A US Department of Transportation study, The Transportation Management Center Staffing and Scheduling for Day-to-Day Operations, provides managers, supervisors, human resource personnel, and private contractors with valuable insights for Transportation Management Center (TMC) staffing and scheduling decisions. The study addresses the concepts, methods, processes, tasks, techniques, and other issues related to work analysis, scheduling, and staff planning. Several methods for analyzing aspects of work are covered, including job analysis, workload analysis, and demand analysis. General scheduling practices, issues associated with shiftwork, and methods on how to create a staffing plan and planning for emergencies are also discussed.
Responsibility for schedule administration varies across organizations. Department scheduling involves an appointed manager overseeing schedule generation and implementation for a group of employees. Team scheduling involves dividing a group of employees into a set of teams, and electing a team leader who oversees the generation of schedules after consultation with team members and other team leaders. Self-scheduling involves giving an entire group of employees’ responsibility for generating their own schedule. Typically, a manager will authorize the final schedule.
Although the subject matter is not ITS-specific, the following scheduling guidance is applicable to TMC staffing issues.
- Consider department scheduling practice for large groups. Department scheduling is the most common approach of scheduling. Often a centralized department handles the scheduling duties for an entire organization, or a manager within each unit is given responsibility for employee scheduling. With department scheduling, managers usually have greater control over the final scheduling decisions. In addition, managers typically have more access to scheduling resources (e.g., software, historical data) than their employees. A number of advantages are associated with schedules generated by managers in contrast to schedules generated by employees. In general, schedules generated by managers are created more quickly and within a defined time frame, problems are resolved more efficiently, schedules are more balanced with predicted levels of demand, new schedules are more easily compared to old schedules, and trends across schedules are more easily tracked. Successful department scheduling requires an employee who can handle the complexities of scheduling, and who can communicate with other employees and handle their scheduling problems. Department scheduling is more vulnerable to challenges regarding fairness and favoritism. New employees are more susceptible to a loss of confidence in the scheduler, as they typically lack an understanding of the complexities involved in resolving scheduling decisions and judge the success of the scheduler based on how well their particular needs are met. Scheduling conflicts may lead to resentment and counterproductive work behaviors such as absences and lateness.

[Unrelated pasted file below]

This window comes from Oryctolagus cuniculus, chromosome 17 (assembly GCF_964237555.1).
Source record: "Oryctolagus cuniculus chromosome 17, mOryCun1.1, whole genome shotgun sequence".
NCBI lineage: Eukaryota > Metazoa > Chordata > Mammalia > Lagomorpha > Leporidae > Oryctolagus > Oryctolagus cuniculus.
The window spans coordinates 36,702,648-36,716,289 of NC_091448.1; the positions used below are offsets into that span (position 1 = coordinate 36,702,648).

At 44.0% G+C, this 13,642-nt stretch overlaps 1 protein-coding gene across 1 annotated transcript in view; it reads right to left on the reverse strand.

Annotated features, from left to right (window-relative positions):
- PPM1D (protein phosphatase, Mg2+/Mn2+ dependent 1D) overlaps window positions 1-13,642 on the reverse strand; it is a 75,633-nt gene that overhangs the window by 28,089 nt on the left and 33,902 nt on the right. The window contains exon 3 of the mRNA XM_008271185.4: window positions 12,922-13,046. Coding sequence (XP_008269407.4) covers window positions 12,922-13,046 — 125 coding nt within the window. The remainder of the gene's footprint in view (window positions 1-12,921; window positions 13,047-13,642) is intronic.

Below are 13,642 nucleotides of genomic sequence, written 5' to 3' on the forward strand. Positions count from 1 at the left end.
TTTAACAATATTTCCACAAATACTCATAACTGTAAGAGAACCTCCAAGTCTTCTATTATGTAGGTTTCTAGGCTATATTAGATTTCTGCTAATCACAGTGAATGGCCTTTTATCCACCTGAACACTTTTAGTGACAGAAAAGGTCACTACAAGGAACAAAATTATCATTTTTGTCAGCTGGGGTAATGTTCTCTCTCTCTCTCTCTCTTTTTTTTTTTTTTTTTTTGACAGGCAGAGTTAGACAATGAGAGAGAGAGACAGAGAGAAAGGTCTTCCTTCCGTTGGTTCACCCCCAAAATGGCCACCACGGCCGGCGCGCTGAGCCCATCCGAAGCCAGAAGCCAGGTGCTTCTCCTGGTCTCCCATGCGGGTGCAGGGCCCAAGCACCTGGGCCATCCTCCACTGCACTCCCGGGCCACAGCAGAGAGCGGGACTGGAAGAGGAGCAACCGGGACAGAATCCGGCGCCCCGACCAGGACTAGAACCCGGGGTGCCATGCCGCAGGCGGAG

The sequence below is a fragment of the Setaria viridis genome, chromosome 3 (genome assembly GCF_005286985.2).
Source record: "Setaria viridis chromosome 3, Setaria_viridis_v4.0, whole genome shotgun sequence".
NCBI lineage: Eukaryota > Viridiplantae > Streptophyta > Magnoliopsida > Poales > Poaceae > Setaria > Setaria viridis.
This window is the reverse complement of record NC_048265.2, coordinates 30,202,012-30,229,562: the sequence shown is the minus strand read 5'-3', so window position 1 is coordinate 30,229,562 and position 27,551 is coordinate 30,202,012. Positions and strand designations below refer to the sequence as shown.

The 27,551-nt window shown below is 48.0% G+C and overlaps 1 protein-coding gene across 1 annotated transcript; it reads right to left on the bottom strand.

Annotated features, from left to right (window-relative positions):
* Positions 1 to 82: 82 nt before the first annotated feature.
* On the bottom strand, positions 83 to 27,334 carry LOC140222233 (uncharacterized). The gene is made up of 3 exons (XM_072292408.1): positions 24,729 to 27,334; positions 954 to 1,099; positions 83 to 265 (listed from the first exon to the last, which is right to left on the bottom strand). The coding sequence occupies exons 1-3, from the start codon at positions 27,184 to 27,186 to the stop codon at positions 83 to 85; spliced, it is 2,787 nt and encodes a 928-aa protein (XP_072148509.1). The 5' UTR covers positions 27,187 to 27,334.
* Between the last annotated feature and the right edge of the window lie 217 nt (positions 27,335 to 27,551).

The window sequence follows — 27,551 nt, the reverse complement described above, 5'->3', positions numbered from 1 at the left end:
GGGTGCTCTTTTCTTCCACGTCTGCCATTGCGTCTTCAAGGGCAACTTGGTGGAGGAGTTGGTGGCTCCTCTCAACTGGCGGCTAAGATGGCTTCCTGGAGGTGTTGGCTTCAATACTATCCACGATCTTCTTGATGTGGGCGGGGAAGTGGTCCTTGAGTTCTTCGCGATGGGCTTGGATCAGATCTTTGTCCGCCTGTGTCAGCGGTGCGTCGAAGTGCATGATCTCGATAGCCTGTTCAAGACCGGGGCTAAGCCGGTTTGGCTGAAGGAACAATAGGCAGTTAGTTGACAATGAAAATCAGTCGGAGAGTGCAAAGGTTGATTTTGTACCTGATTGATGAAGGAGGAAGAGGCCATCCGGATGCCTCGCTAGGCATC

- Consider self-scheduling practice for smaller groups. Self-scheduling transfers the scheduling responsibility to employees. Empowering employees to make their own scheduling decisions often leads to increases in satisfaction with the schedule as well as improved motivation, morale, and overall job satisfaction. As employees are more likely to cater to each other’s preferences, there is a greater chance that a schedule will be unbalanced (i.e., over- and under-staffing). Self-scheduling requires employees who can work together to make the scheduling decisions. Employees may require training to fully communicate the implications of scheduling decisions and an adjustment period to transition the responsibility. In practice, junior-level employees are frequently slighted in favor of senior-level staff preferences, which may lead to less positive outcomes for junior-level employees.
- Consider team scheduling practice when teams or groups need to be formed. Team scheduling is similar to self-scheduling (with similar advantages and disadvantages), except that the employees are divided into groups or teams. For example, employees working dedicated shifts could be divided into morning, afternoon, and evening scheduling teams to ensure weekend coverage. Typically, a manager will authorize the final schedules generated by the team leaders before implementation. Team scheduling may also lead to improved teamwork, as team members may be more willing to cover unpopular shifts if the scheduling process permits them flexibility. Of the three methods, team scheduling may require the most employee time and effort. The complexity of resolving problems and conflicts in scheduling increases dramatically with the number of teams. Employees may also become loyal to their own teams at the expense of the rest of the staff. For example, an employee may refuse to swap shifts with employees from other teams.
An examination of the schedule administration practices of 50 hospital wards revealed the importance of aligning the method of schedule administration with the number of employees, the demand variability, the demand predictability, and the variety of knowledge, skills, and abilities and performance levels of the employees. Department scheduling is recommended for large groups of employees with complex situations (i.e., high demand variability, low demand predictability, and greater variety of knowledge, skills, and abilities and performance levels). Self-scheduling is only feasible with smaller groups of employees with simpler scheduling requirements, and should not be attempted with more complex arrangements. Team scheduling may be an appropriate alternative to department scheduling when self-scheduling is not feasible.
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